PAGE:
The article reporting on the matter indicated that “[a]uthorities say after a review of medical records and investigation, the cause of death is physiological stress associated with a physical altercation in the setting of cardiomegaly and obesity.”

The coroner commented that “[t]here’s a lot of people walking around with the same medical conditions he had, that might live for another 15-20 or 25 years, had it not been for the kick to the groin.”

This article will discuss the hurdles required to prove a death claim in this matter.  This article will discuss issues of causation and medical legal reporting.

Is The Coroner’s Opinion Enough to Prove the Death Is Work-Related?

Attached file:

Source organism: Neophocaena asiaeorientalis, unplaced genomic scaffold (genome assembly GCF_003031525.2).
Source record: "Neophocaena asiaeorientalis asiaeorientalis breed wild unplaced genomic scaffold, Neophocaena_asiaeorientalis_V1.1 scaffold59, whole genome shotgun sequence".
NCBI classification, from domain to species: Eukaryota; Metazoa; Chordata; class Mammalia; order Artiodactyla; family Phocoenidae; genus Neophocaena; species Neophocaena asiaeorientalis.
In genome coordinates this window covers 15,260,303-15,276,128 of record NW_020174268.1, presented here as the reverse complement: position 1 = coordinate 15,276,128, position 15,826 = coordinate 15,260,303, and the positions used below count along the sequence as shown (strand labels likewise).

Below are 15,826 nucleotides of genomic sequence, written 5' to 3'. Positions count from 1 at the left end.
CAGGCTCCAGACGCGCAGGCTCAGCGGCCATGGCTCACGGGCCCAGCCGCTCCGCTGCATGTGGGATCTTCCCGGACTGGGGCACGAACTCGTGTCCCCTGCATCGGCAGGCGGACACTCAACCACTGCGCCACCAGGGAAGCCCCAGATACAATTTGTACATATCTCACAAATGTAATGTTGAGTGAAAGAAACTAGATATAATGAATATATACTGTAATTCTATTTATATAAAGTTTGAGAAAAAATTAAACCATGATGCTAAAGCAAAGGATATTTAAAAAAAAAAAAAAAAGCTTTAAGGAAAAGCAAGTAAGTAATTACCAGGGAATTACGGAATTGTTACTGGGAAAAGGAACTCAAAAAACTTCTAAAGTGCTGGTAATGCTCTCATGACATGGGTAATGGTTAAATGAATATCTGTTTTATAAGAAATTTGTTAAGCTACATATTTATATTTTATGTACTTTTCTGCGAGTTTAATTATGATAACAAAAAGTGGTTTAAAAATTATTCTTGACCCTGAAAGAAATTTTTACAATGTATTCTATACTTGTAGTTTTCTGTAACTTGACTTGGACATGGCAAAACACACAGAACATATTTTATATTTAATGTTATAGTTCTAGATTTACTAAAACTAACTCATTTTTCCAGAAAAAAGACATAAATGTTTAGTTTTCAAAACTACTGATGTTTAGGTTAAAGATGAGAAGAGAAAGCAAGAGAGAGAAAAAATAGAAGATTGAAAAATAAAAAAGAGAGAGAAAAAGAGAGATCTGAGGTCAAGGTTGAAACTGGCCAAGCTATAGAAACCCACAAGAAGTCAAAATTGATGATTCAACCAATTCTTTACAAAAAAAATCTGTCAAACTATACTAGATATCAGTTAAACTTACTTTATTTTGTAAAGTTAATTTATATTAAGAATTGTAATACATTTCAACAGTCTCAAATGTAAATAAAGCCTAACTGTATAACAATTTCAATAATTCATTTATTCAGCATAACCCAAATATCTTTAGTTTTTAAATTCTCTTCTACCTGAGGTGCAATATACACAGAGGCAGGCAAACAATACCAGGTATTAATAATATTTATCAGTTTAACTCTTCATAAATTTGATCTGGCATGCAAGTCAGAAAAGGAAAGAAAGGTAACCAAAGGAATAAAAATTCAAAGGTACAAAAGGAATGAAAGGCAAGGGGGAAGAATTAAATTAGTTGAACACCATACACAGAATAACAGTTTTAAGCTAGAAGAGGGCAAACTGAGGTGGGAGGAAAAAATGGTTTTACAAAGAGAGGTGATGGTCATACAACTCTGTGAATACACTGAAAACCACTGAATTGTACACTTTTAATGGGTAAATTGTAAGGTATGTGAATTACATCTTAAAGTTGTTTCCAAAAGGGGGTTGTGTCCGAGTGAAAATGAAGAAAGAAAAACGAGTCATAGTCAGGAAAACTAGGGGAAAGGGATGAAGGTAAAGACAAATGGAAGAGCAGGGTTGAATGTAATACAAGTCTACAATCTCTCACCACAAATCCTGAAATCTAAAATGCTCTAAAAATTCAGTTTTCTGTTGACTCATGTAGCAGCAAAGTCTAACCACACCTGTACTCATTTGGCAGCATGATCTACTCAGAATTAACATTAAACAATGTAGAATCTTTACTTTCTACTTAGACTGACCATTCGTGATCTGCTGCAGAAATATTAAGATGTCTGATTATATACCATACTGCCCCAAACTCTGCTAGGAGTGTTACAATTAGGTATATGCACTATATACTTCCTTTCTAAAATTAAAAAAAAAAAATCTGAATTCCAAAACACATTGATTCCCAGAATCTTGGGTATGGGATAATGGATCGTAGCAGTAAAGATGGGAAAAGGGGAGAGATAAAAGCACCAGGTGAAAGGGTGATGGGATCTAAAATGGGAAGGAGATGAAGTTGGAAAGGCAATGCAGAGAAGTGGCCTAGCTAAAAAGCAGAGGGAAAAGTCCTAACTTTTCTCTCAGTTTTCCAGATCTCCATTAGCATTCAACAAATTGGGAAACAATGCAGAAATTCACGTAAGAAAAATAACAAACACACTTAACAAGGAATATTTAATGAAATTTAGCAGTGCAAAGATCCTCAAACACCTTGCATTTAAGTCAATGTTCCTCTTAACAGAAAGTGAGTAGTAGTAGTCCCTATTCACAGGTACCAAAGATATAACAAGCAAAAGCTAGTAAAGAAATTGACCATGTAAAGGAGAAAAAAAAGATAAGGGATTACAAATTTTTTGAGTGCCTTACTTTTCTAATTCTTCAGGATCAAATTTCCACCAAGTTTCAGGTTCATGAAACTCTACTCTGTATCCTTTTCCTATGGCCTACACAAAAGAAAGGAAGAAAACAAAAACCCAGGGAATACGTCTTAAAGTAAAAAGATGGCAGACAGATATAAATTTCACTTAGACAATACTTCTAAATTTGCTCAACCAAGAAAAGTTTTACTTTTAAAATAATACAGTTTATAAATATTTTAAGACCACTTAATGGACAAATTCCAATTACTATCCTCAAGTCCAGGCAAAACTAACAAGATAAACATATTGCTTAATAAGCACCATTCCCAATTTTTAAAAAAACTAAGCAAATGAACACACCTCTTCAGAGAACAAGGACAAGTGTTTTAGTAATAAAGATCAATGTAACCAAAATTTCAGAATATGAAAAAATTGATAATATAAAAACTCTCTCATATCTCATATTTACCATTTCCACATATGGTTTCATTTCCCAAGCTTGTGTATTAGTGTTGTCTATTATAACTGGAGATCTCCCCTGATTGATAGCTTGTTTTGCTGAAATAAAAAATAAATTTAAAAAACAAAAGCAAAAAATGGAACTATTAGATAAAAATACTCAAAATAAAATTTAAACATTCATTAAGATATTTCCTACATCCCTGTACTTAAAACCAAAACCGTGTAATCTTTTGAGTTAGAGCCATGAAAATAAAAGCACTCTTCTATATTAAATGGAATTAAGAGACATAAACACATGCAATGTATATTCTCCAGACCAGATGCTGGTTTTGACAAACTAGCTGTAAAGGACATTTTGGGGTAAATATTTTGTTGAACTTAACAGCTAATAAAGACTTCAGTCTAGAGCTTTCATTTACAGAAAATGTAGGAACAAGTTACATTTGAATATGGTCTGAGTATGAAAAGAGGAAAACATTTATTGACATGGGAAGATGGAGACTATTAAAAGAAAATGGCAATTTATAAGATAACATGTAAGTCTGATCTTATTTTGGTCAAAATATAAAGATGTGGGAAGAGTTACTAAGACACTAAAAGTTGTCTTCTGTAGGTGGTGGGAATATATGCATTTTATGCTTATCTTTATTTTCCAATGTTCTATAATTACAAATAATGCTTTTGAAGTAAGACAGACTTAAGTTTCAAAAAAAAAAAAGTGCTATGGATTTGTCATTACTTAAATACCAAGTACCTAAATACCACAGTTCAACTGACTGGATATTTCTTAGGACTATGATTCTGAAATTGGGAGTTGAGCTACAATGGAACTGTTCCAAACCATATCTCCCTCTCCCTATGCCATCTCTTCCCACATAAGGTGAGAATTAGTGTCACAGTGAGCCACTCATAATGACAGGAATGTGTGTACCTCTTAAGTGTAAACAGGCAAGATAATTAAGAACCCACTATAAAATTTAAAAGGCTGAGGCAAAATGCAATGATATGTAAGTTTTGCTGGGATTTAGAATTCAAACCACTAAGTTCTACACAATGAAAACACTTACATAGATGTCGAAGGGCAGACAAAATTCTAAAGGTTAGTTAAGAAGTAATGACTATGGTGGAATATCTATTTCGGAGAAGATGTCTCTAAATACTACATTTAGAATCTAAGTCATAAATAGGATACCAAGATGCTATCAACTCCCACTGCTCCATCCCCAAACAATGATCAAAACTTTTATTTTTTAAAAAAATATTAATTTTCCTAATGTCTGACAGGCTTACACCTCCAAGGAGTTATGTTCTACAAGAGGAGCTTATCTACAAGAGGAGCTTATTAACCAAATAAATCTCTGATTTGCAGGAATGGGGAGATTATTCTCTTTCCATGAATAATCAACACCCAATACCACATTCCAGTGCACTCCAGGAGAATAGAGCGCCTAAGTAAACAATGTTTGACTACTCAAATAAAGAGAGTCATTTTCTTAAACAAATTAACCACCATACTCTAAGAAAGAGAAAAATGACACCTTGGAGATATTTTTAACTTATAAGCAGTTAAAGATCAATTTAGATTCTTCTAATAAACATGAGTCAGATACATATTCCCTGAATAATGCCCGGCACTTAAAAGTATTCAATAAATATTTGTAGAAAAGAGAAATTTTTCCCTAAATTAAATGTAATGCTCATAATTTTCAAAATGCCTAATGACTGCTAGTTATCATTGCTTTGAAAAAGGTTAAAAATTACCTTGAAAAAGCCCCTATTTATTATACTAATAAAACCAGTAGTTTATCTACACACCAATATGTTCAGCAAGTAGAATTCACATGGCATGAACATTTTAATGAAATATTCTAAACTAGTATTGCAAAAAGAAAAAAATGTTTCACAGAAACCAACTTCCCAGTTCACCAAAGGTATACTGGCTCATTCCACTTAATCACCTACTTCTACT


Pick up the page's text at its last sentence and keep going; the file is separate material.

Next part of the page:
The answer is “no.”  In California, Workers’ Compensation Law has standards of causation.  The doctors must express their opinion within the workers’ compensation framework.  With respect to a death claim, the medical evaluator should express their opinion within reasonable medical probability.  Further, with respect to a death case, the issue is whether the industrial injury was a “contributing” cause.  The South Coast Framing case  established the “contributing cause” standard for death cases.  (South Coast Framing, Inc. v. Workers’ Comp. Appeals Bd. (2015) 61 Cal.4th 291 [188 Cal.Rptr.3d 46, 349 P.3d 141].)  As we don’t know whether the Coroner’s opinion was within reasonable medical probability or whether it addressed causation as a contributing cause, on it’s face, it could not be used as evidence.